Sarah Jarosz

Texas Americana artist Sarah Jarosz is only 25 years old—and recently 25, to boot—but she already has four albums under her belt. Her third, 2013’s Build Me up from Bones, even earned a Grammy nomination for Best Folk Album. It’s with her fourth album, the brand-new Undercurrent, that Jarosz is making a case for herself as one of the finest artists in the genre. On the last album I’d have argued that the best song was a cover of Bob Dylan’s timeless “Simple Twist of Fate”—already one of the best songs Dylan ever wrote. Here, all 11 songs are originals, and they showcase new depths of confidence for Jarosz. Even when she’s working with co-writers, everything on Undercurrent feels bent to the same artistic vision.

If Undercurrent sounds more grown-up (for lack of a better word) than Jarosz’s earlier work, there’s a reason. When Build Me up from Bones came out, Jarosz was just 22 years old, still in the midst of the transition from young adulthood to actual adulthood. As the press release for Undercurrent states, this is the first album that Jarosz has written and recorded since finishing her schooling (a graduate of New England Conservatory of Music, Jarosz is classically trained) and moving out to New York on her own. The singer/songwriter even says that Undercurrent is “the first record I’ve ever made that feels to me like a complete thought,” noting the lack of covers and the effort she put into getting the sequencing just right.

The result is an album that very genuinely reflects the roller coaster of growing up and trying to figure out how to be an adult. Sometimes, the journey is euphoric, as on the blissful and lovelorn “Green Lights.” Other times, the trek gets forlorn and desperate. “Lost Dog” in particular is a heartbreaker. Whether you read the song as an actual plea to a wayfaring pet or as a metaphor for a lover who strays, “Lost Dog” cuts to the core. “Home’s not a word you say/Something made you stray off like a feather in the wind,” Jarosz sings in the second verse, before asking “If I open my door, make you my friend/Are you gonna run out and get lost again?” It’s a song that aches with loneliness, regret, and mistrust—all themes that run through the rest of the record.

While those themes are heavy, though, Undercurrent ultimately ends up being an uplifting album for how Jarosz finds strength and resilience within the dark parts of life. Becoming an adult is always a journey that is going to have dark patches, but learning to pick yourself up, dust yourself off, and carry on is what separates the success stories from the failures. Whether Jarosz is rebuffing an ex-lover (as on the Civil Wars-esque “House of Mercy”) or drawing fortitude from music (the infectious “Comin’ Undone”), she makes it through with tuneful attitude and plenty of charisma. The battle-hardened woman who Jarosz becomes in these songs only makes the moments of stripped down tenderness—especially the delicate alt-country of “Take Me Back”—that much more effective.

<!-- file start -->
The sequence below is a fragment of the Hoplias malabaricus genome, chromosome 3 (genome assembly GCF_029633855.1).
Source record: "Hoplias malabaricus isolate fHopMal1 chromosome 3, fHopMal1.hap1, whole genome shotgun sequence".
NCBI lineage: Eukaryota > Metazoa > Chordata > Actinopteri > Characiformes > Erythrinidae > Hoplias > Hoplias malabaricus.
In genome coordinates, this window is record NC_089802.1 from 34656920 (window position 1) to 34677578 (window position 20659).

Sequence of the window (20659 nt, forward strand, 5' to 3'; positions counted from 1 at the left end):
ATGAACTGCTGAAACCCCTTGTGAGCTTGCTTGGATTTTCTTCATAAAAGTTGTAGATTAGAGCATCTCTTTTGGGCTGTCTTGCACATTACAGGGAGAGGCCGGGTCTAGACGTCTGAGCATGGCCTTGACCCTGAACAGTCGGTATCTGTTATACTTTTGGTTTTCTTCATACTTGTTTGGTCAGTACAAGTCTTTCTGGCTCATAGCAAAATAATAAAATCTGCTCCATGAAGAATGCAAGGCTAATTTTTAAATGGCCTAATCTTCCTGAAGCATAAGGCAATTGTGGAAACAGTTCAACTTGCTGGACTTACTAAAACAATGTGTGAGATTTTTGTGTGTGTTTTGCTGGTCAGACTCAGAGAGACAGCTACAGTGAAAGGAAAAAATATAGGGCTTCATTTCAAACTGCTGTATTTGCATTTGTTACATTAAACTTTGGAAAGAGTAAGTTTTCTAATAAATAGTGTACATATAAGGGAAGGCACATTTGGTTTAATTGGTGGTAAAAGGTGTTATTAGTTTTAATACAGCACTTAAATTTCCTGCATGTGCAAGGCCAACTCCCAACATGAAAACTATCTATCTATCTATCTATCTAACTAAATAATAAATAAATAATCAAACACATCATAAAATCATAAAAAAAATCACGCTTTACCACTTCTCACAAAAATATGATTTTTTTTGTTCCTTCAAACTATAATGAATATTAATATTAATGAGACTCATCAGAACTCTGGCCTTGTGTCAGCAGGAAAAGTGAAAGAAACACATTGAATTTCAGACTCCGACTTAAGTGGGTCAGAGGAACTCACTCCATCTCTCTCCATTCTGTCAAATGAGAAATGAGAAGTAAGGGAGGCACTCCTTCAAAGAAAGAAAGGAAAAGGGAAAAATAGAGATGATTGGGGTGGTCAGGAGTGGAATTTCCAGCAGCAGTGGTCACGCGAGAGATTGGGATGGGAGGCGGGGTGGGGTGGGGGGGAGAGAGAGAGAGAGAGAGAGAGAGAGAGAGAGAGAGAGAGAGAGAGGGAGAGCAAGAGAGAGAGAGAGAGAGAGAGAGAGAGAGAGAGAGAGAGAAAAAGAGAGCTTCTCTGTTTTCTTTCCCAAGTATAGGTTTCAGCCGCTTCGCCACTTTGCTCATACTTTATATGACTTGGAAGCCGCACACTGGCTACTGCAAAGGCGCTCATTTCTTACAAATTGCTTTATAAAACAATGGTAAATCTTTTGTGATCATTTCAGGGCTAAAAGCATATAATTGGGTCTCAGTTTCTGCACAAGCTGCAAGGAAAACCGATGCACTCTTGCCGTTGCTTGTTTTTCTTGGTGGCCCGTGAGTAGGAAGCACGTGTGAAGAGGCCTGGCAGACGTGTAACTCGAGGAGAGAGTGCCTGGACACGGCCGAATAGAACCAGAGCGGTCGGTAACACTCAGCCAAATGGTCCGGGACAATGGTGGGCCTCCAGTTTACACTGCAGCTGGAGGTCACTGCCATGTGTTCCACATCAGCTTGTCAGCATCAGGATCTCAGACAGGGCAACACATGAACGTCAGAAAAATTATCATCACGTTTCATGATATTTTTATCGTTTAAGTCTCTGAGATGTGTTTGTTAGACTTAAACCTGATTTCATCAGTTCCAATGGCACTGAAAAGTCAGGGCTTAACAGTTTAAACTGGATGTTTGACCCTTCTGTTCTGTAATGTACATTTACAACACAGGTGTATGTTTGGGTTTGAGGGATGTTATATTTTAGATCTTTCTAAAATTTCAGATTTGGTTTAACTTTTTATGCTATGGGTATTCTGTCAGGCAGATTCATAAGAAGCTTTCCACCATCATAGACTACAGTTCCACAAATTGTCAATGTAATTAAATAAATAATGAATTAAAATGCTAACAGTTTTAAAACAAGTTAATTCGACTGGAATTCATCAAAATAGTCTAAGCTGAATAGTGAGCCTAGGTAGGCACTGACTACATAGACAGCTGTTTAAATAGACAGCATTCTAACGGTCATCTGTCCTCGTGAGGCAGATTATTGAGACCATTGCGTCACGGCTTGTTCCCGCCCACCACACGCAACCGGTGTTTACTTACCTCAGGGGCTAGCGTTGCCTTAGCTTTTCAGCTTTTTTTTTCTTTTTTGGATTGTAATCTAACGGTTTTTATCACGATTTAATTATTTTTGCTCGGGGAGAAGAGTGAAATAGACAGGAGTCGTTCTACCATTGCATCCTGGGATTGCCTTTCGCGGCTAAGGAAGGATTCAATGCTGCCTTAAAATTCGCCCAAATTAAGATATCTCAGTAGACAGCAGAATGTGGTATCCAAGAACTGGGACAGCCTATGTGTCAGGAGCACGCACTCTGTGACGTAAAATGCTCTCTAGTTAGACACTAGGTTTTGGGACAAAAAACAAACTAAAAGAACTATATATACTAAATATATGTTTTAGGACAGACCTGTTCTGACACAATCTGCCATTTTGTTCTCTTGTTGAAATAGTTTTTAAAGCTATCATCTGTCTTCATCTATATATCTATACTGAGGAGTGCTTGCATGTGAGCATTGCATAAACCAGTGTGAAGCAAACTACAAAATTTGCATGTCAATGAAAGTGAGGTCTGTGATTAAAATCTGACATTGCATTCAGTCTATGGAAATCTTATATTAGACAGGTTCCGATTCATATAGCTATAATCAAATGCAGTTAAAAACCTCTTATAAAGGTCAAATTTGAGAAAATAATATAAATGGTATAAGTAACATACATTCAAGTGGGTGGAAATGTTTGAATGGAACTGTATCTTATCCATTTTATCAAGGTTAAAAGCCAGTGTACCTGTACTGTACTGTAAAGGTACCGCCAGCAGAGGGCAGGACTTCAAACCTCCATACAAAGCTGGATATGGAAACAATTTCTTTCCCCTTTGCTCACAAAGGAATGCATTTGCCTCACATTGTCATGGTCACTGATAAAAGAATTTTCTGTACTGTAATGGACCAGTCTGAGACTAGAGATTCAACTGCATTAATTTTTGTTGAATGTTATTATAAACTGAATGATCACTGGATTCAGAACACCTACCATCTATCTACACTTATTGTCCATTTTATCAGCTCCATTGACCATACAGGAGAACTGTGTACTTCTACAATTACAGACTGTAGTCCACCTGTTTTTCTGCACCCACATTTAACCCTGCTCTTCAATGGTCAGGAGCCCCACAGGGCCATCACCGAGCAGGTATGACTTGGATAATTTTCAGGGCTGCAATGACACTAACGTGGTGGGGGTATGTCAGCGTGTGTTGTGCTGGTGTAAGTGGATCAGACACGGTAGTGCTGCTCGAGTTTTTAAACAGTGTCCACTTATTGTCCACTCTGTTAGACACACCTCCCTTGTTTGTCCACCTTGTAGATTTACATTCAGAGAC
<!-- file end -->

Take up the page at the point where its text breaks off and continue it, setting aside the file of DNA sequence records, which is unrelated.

The way Jarosz wrote, arranged, recorded, and sequenced Undercurrent mirrors the thematic balance between presenting a tough exterior and letting intimacy in. Four of the songs here are entirely solo—including the album’s opener and closer (“Early Morning Light” and “Jacqueline”) as well as “Everything to Hide” and “Take Another Turn.” All four songs present nothing but Jarosz’s vocals and acoustic guitar and sounds like it could have been recorded live in a single take. Elsewhere, Jarosz brings in a band to flesh things out, or counts on co-writers and close collaborators to add extra texture to the music. The collaborator list is incredibly strong, featuring everyone from Guster’s Luke Reynolds (who provides vocal harmonies on “Green Lights”) to Nickel Creek’s Sara Watkins (“Still Life”). Perhaps most noticeably, Parker Millsap provides a co-write and backup vocals on “Comin’ Undone,” a song that wouldn’t have sounded out-of-place on his early-2016 triumph The Very Last Day.

Unlike some other albums, though, where guest spots and co-writes can feel like they are dampening the artist’s vision or voice, with Undercurrent, everything feels organic and intentional. Jarosz wanted this album to play like “a complete thought,” and every choice she makes plays into that goal. The result is an album that pairs the meticulous ambitions of an artist who is growing in assurance and talent with the live, spontaneous aesthetic that makes folk music so great. It’s a triumph.